The difficulty of perceiving the connection between the means and the end is greater in the case of education, as distinguished from mechanical training, than in almost anything else, because the processes are more subtle, more intangible, less capable of accurate analysis. In fact the raw material that is being worked up is not the subject matter of the work but the mind of the worker himself; and the effect on his mind is not from day to day perceptible. His immediate task is to learn something, and he asks himself whether it is really worth learning: whereas the knowledge he acquires is not of the first importance, the vital question being how much he has improved in the ability to acquire and use it. At school the process is equally obscure, but the boy learns his lessons because he is obliged to do so. If he is a good boy he learns them well, because, although blind to the meaning of it all, he knows it is his duty. He does not seek to understand the process; and I recall now with amusement the ridiculous attempts we sometimes made in our school days to explain to our girl friends why it was worth while to study Latin. Many a boy who has ranked high at school, without asking himself the use of studying at all, does little work in college, because he asks himself why he should make the effort and cannot answer the question. The contrast illustrates the difference between a system of discipline and one of liberty. In both the relation of the work of the day and the result to be attained is invisible, but the motive power is not the same.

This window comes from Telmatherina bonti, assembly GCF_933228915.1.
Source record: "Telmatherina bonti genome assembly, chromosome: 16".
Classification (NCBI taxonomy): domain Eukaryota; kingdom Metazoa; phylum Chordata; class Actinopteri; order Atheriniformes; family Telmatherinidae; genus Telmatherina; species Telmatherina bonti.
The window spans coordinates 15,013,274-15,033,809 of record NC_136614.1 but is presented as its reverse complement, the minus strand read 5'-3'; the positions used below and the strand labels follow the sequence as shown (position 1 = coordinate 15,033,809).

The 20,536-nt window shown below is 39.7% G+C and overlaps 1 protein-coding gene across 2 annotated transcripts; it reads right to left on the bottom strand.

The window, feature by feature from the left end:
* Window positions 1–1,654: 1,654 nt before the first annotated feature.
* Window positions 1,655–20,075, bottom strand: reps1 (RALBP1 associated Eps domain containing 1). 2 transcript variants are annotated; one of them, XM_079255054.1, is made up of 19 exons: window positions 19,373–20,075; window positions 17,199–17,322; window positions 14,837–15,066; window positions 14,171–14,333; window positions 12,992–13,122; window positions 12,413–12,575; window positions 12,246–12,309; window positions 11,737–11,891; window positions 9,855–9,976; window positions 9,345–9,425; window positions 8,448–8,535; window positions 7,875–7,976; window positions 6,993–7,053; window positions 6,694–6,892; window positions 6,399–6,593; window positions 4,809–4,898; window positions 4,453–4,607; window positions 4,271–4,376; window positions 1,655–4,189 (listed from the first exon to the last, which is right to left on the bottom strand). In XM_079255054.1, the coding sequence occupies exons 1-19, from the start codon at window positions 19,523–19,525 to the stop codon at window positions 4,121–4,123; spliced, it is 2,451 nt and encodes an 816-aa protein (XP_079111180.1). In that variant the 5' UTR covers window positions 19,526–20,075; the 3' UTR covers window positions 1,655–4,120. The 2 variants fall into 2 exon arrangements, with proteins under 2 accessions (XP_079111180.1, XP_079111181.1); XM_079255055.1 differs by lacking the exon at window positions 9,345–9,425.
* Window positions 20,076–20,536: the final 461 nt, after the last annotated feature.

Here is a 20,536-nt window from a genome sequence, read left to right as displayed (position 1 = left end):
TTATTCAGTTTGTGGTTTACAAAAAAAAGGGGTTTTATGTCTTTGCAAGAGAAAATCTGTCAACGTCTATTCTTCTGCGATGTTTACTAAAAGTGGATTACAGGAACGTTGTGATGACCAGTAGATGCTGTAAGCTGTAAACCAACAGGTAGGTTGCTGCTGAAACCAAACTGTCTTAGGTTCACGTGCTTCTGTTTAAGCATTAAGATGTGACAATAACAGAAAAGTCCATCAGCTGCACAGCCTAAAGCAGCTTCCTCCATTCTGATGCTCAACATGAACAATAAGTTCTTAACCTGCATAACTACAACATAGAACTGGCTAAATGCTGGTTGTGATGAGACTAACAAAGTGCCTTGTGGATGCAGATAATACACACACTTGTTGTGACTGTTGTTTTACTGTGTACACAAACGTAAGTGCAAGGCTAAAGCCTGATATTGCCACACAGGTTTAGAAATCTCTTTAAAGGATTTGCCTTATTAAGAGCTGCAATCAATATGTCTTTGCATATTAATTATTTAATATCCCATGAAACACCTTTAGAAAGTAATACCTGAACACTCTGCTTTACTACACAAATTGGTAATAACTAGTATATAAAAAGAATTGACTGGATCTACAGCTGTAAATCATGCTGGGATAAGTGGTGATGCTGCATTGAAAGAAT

Under a system of external discipline the motive power is supplied by the habit of obedience, enforced where necessary by penalties. For the good man the habit or duty of blind obedience is enough. As Colonel Mudge expressed it when he received a mistaken order to charge and sprang forward to lead his regiment at Gettysburg. “It is murder, but it is the order.” Some of the greatest examples of heroism in human history have been given in this way. But blind obedience cannot be the motive power where liberty applies, and a man must determine his own conduct for himself. In the vast number of actions where the direct utility of each step cannot be seen, he must act on general principles, on a conviction that the particular step is part of a long process which leads forward to the end. The motive power of liberty is faith. All great enterprises, all great lives, are built upon and sustained by an overmastering faith in something.